Clever Fools

Scientists suggest that having a high IQ has nothing to do with practical ability and good judgement, which means clever folks can behave stupidly.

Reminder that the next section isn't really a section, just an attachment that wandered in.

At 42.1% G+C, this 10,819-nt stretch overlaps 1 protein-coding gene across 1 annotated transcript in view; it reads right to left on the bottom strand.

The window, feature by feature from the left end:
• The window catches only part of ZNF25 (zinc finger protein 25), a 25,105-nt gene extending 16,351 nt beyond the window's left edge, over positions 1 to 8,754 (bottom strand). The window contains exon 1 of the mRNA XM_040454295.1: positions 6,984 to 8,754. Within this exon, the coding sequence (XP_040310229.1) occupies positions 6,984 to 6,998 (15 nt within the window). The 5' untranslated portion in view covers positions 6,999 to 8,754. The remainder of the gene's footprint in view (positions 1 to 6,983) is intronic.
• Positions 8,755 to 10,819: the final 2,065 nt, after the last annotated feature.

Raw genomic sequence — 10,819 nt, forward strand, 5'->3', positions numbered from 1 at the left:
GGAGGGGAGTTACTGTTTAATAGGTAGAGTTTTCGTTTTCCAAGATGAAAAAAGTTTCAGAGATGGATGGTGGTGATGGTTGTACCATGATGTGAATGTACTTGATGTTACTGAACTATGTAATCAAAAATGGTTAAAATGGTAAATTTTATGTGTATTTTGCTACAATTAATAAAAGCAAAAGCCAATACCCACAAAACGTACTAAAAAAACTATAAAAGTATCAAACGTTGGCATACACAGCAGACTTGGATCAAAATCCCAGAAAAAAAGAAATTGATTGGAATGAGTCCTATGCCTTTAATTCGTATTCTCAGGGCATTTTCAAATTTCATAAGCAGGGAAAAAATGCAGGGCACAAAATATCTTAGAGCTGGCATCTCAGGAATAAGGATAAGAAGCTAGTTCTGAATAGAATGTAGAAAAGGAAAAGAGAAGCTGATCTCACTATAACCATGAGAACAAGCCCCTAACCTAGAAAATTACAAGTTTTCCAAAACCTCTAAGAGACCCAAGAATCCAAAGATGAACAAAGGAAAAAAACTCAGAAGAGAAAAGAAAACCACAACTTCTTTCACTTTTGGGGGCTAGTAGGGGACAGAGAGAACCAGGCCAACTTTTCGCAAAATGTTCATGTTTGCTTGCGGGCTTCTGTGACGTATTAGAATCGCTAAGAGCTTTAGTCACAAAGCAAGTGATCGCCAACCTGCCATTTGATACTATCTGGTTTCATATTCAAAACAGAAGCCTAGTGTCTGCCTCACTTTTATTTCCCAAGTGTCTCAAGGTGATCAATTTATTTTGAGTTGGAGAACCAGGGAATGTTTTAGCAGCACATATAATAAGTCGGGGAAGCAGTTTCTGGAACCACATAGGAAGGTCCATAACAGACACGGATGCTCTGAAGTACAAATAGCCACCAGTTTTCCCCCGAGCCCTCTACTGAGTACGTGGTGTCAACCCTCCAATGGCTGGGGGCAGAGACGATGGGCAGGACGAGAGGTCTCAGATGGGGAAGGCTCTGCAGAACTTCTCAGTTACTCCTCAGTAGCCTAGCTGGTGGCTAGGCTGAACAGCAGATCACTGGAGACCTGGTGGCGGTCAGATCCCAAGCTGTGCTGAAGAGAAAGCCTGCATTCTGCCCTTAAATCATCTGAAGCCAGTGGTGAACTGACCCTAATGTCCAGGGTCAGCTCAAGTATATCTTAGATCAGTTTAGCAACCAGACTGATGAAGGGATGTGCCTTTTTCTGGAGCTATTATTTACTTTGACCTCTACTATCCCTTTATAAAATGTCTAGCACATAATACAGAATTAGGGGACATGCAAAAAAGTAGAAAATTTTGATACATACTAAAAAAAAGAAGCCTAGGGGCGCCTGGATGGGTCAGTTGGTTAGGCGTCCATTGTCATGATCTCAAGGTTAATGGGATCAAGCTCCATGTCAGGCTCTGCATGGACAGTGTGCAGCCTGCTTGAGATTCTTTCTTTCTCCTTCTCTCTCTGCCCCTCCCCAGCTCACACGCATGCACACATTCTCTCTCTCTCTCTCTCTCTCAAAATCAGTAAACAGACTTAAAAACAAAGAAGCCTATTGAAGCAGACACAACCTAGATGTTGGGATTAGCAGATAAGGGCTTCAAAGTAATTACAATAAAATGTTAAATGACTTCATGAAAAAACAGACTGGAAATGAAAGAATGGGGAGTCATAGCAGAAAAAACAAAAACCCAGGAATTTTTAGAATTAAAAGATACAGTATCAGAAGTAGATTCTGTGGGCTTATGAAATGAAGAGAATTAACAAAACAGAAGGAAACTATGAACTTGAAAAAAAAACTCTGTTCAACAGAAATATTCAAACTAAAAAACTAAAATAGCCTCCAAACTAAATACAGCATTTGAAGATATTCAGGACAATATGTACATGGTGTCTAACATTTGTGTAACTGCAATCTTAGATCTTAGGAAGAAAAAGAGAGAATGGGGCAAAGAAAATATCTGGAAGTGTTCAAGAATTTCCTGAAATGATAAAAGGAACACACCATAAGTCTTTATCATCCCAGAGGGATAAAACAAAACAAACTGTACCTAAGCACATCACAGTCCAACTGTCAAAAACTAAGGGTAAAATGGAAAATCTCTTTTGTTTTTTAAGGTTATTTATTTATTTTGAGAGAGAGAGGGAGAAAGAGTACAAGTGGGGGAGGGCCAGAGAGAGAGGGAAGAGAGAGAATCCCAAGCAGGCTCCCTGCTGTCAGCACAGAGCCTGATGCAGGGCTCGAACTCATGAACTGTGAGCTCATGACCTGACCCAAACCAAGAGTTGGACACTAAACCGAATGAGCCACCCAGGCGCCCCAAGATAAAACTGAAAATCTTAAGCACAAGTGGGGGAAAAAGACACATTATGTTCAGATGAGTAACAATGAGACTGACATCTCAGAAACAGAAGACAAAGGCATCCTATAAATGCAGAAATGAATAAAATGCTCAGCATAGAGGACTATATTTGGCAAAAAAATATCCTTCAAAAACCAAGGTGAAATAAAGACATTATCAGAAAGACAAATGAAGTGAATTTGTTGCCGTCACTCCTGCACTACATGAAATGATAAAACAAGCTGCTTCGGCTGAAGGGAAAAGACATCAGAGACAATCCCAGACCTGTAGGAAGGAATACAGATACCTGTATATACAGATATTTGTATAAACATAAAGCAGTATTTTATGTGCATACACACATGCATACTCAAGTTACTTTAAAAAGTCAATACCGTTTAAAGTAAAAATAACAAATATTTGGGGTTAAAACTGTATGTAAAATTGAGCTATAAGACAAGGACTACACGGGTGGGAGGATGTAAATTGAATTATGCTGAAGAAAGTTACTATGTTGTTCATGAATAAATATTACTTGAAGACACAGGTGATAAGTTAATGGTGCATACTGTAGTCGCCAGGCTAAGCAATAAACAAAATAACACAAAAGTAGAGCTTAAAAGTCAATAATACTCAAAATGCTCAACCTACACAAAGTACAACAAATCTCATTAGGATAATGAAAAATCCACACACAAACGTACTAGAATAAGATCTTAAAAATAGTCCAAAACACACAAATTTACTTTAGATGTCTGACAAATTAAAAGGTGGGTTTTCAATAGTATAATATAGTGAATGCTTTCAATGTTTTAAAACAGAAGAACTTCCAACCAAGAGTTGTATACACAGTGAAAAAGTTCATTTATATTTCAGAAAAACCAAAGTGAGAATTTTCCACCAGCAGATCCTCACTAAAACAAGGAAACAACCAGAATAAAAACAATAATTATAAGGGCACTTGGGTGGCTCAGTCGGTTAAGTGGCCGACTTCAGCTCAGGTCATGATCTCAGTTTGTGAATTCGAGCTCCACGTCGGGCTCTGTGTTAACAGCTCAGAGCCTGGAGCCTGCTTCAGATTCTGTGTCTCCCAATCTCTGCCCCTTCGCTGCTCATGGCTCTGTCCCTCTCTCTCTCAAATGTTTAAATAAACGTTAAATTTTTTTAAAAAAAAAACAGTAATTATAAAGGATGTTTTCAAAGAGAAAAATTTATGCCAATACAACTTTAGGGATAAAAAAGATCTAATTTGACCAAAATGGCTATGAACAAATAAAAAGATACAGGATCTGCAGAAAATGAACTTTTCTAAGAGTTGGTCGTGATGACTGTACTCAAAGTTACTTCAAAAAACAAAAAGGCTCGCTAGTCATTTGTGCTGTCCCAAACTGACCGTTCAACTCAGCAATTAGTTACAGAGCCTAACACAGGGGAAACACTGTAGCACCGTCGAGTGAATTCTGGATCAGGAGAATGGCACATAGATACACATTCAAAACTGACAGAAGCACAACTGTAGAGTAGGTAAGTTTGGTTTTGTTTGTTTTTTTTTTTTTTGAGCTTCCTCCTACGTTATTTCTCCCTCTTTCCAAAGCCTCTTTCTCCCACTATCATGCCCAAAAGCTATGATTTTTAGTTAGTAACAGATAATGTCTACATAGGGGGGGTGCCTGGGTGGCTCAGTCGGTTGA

"Is George W Bush stupid?" asks the New Scientist. "It's a question that occupied a good many minds of all political persuasions during his turbulent eight-year presidency. The strict answer is no. Bush's IQ score is estimated to be above 120, which suggests an intelligence in the top 10 per cent of the population. But this, surely, does not tell the whole story… how can a ‘smart’ person act foolishly? Keith Stanovich, professor of human development and applied psychology at the University of Toronto, Canada, has grappled with this apparent incongruity for 15 years. He says it applies to more people than you might think. To Stanovich, however, there is nothing incongruous about it. IQ tests are very good at measuring certain mental faculties, he says, including logic, abstract reasoning, learning ability and working-memory capacity - how much information you can hold in mind. But the tests fall down when it comes to measuring those abilities crucial to making good judgements in real-life situations."

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